107772.001 SH Construction Case Booklet

4. Jurisdiction – Oral contract – Scheme – Reservation – Waiver Donald Insall Associates Limited v Kew Holdings Ltd [2019] EWHC 364 TCC Mrs Justice O’Farrell judgment, 5 February 2019 In this case, a number of jurisdictional challenges were raised in the adjudication and reprised on enforcement. The case raised the issue of reservation and waiver considered by the Court of Appeal in Bresco . 15 The Claimant sought to enforce the decision of the adjudicator in its favour. The Defendant resisted on the grounds the adjudicator lacked jurisdiction. The Claimant (“DIA”) provided architectural services and the Defendant company (“Kew”) was the leasehold owner of the King’s Observatory in Kew, Richmond. Mr Brothers, resident in Hong Kong, was a director of Kew, a company based in the Cayman Islands. DIA was approached by Mr Brothers to provide architectural services for the conversation of the King’s House from commercial to residential use. DIA sent a fee proposal to Mr Brothers by letter 9 July 2010, on the basis that the contract would be based on RIBA Design Services standard form of agreement. Work commences just after the fee proposal. DIA sent Mr Brothers the RIBA standard suite of appointment documents on 3 September 2010. The documents identified the client at “RJF Brothers”. At a meeting on 14 October 2010 it was agreed works would be taken forward on the basis of the fee proposal letter which was signed by Mr Brothers “Confirmed: KEL Holdings Limited” and beneath that “RJF Brothers. Director” and the date. On 26 October 2010 DIA sent an email to Mr Brothers confirming the appointment in which it was clear that DIA believed in was contracting with the company Kew. There was no reply to that email. Invoices were sent by DIA to Mr Brothers via email in Hong Kong and paid either by Mr Brothers, or by Kew. There was a statutory change to the treatment of the works for VAT purposes. Mr Brothers having taken advice told DIA that invoices should now be addressed to him personally as they were. By 2018 a dispute had arisen as to the fees properly due to DIA which DIA referred to adjudication before Dr Chappell. By a letter dated 31 October 2018 Kew’s solicitors raised a number of ‘threshold’ jurisdictional challenges under a reservation “without prejudice” that there was “no construction contract between the referring party and the respondent.” The ii)   The purported contract was not in writing or evidenced in writing as then required by s 107 of the Housing Grants Construction and Regeneration Act 1996 (before it was amended) iii)   No crystalised dispute as the invoices relied on were all issued to Mr Brothers not Kew. following jurisdictional challenges were raised. i)   There was no contact between DIA and Kew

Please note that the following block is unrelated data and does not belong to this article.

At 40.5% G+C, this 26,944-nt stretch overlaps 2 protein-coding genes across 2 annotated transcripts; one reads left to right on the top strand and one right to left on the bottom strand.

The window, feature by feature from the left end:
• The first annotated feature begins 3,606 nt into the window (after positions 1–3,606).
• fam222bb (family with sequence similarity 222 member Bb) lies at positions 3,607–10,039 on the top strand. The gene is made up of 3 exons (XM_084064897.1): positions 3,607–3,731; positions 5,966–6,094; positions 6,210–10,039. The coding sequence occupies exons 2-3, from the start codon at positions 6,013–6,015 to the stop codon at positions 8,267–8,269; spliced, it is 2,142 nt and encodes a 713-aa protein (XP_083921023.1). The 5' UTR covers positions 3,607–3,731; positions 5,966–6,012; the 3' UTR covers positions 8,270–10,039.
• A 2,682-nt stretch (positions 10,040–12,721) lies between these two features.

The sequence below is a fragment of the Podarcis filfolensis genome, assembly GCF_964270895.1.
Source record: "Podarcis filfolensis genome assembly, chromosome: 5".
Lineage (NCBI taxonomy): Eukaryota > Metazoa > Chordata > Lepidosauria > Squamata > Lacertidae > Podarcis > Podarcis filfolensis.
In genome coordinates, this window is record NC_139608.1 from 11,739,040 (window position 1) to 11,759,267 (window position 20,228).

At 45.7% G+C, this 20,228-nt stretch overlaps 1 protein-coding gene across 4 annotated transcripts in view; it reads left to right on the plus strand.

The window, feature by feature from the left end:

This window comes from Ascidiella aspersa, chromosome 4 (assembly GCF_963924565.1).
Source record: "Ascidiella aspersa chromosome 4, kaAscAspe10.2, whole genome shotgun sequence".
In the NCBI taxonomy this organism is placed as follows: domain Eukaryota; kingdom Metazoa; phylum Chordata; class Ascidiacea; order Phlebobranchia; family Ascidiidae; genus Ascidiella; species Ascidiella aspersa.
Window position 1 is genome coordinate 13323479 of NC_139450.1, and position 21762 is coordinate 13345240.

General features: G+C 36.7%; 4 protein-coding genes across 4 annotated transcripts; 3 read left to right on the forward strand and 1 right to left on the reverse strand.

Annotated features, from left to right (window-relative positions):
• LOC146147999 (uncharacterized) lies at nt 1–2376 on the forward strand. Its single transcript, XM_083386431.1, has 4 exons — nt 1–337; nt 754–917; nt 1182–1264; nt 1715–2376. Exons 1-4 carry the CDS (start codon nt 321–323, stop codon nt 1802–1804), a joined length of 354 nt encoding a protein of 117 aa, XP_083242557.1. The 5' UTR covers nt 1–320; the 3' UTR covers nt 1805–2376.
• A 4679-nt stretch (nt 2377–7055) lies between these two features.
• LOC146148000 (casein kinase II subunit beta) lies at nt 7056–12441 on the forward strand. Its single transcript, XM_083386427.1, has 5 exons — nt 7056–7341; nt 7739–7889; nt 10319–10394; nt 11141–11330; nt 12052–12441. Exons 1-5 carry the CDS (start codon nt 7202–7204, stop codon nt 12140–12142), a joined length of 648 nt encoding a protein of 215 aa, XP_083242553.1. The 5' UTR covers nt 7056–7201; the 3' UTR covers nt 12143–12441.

Dr Chappell considered and rejected the objections and determined that DIA was due £173,573.20 plus interest and the adjudicator’s fees. DIA paid the fees. Kew failed to pay the sums awarded. Having rejected a submission on behalf of Kew that the claim form and particulars failed to plead a proper cause of action, the Court went on to consider the various jurisdictional challenges. The first and central (threshold) issue was whether there was a contract between the parties, or was it made with a director of the Defendant company, a Mr Brothers? And if there was a contract, was it a construction contract i.e. in writing or evidenced in wiring as required by s 107 of the Housing Grants Construction and Regeneration Act 1996 (before it was amended), Kew contending that if there was a contract it was made by an oral variation? The correct approach was to ask whether there was a real prospect of Kew persuading the Court that there was either no contract, or one subject to an oral variation; and whether it was appropriate to determine those issues now within the summary judgment application, or whether a trial was required. The Court was content to decide the issues upon the documents and the witness statements before the Court and found, as had the adjudicator, that there was a concluded contract between the parties in the proceedings. The following background facts were held not to be conclusive of the contractual arrangements. The fact that invoices were sent direct by DIA to Mr Brothers, as that fitted several explanations including the need reduce VAT liability. The issue of who paid the fees, since part was paid by Kew and part by Mr Brothers. Contract with others made by Mr Brothers in his personal capacity. The fact that Mr Brothers was to occupy the residence when completed. All such matters could not override the very clear effect of the written contract signed by Mr Brothers in his capacity as a director of Kew and the DIA confirmatory email which spelled out who was the client and was not responded to. Next, was there a crystalised dispute? The Court found there was. The sending of the invoices to Mr Brothers was found to have been done in his capacity as a director and as a convenience given Kew was registered in the Cayman Islands.


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